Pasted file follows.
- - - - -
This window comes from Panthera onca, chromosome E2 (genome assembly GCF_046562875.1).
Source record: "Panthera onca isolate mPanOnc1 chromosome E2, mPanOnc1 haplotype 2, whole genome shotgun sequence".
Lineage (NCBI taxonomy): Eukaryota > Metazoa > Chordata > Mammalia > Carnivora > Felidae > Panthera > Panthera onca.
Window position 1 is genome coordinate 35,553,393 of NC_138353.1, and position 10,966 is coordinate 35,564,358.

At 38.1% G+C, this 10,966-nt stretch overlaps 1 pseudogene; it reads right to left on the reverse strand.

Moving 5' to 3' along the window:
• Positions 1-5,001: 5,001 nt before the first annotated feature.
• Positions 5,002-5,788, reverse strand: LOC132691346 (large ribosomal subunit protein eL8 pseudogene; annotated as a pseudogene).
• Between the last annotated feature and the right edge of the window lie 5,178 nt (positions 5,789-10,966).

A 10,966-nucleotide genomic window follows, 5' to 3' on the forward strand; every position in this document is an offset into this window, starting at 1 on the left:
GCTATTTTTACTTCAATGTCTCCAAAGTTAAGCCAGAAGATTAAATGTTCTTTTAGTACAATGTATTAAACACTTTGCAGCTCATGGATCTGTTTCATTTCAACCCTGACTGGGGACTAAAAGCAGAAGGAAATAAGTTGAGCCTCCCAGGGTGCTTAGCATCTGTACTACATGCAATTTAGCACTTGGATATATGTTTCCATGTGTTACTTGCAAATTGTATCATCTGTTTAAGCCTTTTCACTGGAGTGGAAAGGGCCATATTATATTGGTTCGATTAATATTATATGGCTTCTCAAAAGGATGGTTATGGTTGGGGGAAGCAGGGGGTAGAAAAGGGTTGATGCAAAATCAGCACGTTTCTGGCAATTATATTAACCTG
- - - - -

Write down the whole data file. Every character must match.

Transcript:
This window comes from Panthera onca, chromosome E2 (genome assembly GCF_046562875.1).
Source record: "Panthera onca isolate mPanOnc1 chromosome E2, mPanOnc1 haplotype 2, whole genome shotgun sequence".
Lineage (NCBI taxonomy): Eukaryota > Metazoa > Chordata > Mammalia > Carnivora > Felidae > Panthera > Panthera onca.
Window position 1 is genome coordinate 35,553,393 of NC_138353.1, and position 10,966 is coordinate 35,564,358.

At 38.1% G+C, this 10,966-nt stretch overlaps 1 pseudogene; it reads right to left on the reverse strand.

Moving 5' to 3' along the window:
• Positions 1-5,001: 5,001 nt before the first annotated feature.
• Positions 5,002-5,788, reverse strand: LOC132691346 (large ribosomal subunit protein eL8 pseudogene; annotated as a pseudogene).
• Between the last annotated feature and the right edge of the window lie 5,178 nt (positions 5,789-10,966).

A 10,966-nucleotide genomic window follows, 5' to 3' on the forward strand; every position in this document is an offset into this window, starting at 1 on the left:
GCTATTTTTACTTCAATGTCTCCAAAGTTAAGCCAGAAGATTAAATGTTCTTTTAGTACAATGTATTAAACACTTTGCAGCTCATGGATCTGTTTCATTTCAACCCTGACTGGGGACTAAAAGCAGAAGGAAATAAGTTGAGCCTCCCAGGGTGCTTAGCATCTGTACTACATGCAATTTAGCACTTGGATATATGTTTCCATGTGTTACTTGCAAATTGTATCATCTGTTTAAGCCTTTTCACTGGAGTGGAAAGGGCCATATTATATTGGTTCGATTAATATTATATGGCTTCTCAAAAGGATGGTTATGGTTGGGGGAAGCAGGGGGTAGAAAAGGGTTGATGCAAAATCAGCACGTTTCTGGCAATTATATTAACCTG